KARACHI, Feb 1: Leprosy, according to the World Health Organization's standards, has been controlled in the country, the Marie Adelaide Leprosy Centre chief said on Sunday.

The MALC chief and the federal adviser on leprosy, Dr Ruth Pfau, was speaking at a function organized in connection with the 51st Leprosy Day. She said though leprosy had been controlled a limited number of patients were still being detected in various parts of the country.

She said that the disease had an unusually long incubation period of 40 years. The disease could still be hidden here, she said, and added that it could stage a come back within 40 years if efforts being made were discontinued or slowed down.

The German doctor, who has been working with the MALC for over four decades, said that if no new case was detected for 40 years only then one could safely say that the disease had been eliminated from the country. Considering the long incubation period, she said, the MALC had targeted 2075 for elimination of the disease. Till then, she added, struggle should be continued.

About the incubation period, she quoted the example of Azad Kashmir and Northern Areas. She said that the disease had been effectively controlled in Azad Kashmir and certain parts of the Northern Areas many years back. However, the MALC staff could not effectively and extensively carry out its duties in the area due to security reasons during the last decade. This resulted in the come back of leprosy, as many new cases were detected in the areas when the MALC staff went there. She said that efforts had been enhanced for an early control of the disease and hopefully it would be checked soon.

The septuagenarian doctor said that after controlling the deformative disease, the MALC had started to work on the tuberculosis and eye care, and these too would soon be brought under control.

Former chief justice of the country Justice (retd) Sajjad Ali Shah said that it was unfortunate that the government spent only around two per cent of its budget on health and education sectors, which showed that these were somewhere at the bottom of the priority list. For the progress of a nation, he said, adequate funds for health and education sectors was a pre- requisite.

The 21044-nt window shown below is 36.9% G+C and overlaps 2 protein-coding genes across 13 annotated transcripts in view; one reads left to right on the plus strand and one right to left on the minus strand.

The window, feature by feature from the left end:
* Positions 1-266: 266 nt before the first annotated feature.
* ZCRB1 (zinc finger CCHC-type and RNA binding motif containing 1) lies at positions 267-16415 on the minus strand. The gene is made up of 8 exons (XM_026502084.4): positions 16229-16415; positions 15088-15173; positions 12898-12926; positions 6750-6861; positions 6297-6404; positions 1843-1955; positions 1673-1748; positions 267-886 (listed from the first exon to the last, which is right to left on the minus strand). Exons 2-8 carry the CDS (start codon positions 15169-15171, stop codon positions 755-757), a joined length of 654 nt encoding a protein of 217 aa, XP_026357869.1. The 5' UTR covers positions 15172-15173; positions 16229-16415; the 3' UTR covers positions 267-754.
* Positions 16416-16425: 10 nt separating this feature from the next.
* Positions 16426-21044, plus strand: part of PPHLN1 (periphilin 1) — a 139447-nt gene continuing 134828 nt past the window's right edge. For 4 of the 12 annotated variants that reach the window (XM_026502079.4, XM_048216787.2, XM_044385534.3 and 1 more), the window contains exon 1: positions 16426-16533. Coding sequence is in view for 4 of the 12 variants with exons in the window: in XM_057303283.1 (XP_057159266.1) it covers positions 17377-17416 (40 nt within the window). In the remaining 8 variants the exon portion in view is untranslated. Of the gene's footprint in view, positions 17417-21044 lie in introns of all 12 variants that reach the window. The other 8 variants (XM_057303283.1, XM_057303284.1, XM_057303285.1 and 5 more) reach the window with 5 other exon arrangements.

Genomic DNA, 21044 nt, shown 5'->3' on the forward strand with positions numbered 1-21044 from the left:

Sajjad Ali Shah said the country had been fortunate that Dr Ruth Pfau, while going to India over four decades ago, decided to stay here and help the ailing leprosy patients. He said that she proved that if a person had a commitment and had been assisted by a sincere and hardworking team one could achieve any goal. Though it took four decades the disease had been controlled at last, he added.

He said that the services of Dr Ruth Pfau for Pakistan were comparable to the services of Mother Teressa for the ailing people of India. Both these ladies had done unmatchable service for the people of the subcontinent, he added.

Earlier, Dr Ashfaq A. Khan of the MALC said that owing to the latest technological advancements, research and formulation of new drugs leprosy had now become a curable disease.

With the introduction of the multi-drug therapy (MDT), he said, the disease had been controlled. Since then efforts were being made to eliminate the disease from the country, he added.

Dr Ashfaq said that besides the treatment, attitude of the people towards the patients also played an important role. He stressed that people having any doubt about the disease should immediately bring the patient to the hospital. He said that sooner the patient was brought to the hospital brighter were the chances of his/ her recovery.

He said that the chances of disfigurement or complications of the diseases could increase if the patients were not brought to hospital for treatment soon. He said it was important that society in general and relatives in particular should not disown the patients as they needed love and care of the near and dear ones more when they were infected with the disease, during the treatment and afterwards.

The doctor said that around one million people had active disease and were in need of chemotherapy, while many more millions remained affected through its aftermaths like disability and irrational social discrimination.

Giving some statistics, he said that the country had 50,970 registered leprosy patients, majority of them cured by Jan 1, 2004. He said that 670 new cases - 304 in Karachi, 117 in rest of the province, 73 in NWFP - were found in the country during 2003. The MALC continued to look around for an estimated number of 20,000 hidden cases.

Giving a brief resume of the MALC, he said that anti-leprosy programme was started by a few Christian missionaries in a slum off the McLeod Road in mid 1950s. In early 1960s, it moved to its present location in Saddar and it had been working there for the last four decades, he said.

The programme had also expanded, as at present it had an 80- bed hospital, training institute, over 175 centres, mobile teams and services all over the country, he added.

Dr Ashfaq said that the bulk of the MALC donation came from the German Leprosy Relief Association while other donors include the Christoffel Blinden-mission (CBM), the Misereor of Germany, the Misso of Austria, the Sasakawa Foundation of Japan, the St. Francis Leprosy Guild of the UK. Peria Swami, Dr Zia, Fatima Suriya Bajiya, Agha Masood, Hussain Shaheed Mirza and others also spoke at the function. A 30-minute documentary on Dr Ruth Pfau, made by Baqar Zaidi, was also screened on the occasion.

Staff members - including Marks Rehmat, M. Hussain Sultan, Sharif Pathan, Abdul Husain, Sharif Punjabi, Phelomena Blazi, Pir Ali, M. Shahid, Abdul Lateef, Mustafa Khan, Dr Bano Mama, and others - who had completed over 25 years with the MALC were given gold medals and awards. Students of the Happy Home School presented a tableau conveying the message that the dreadful and deformative disease had become curable.



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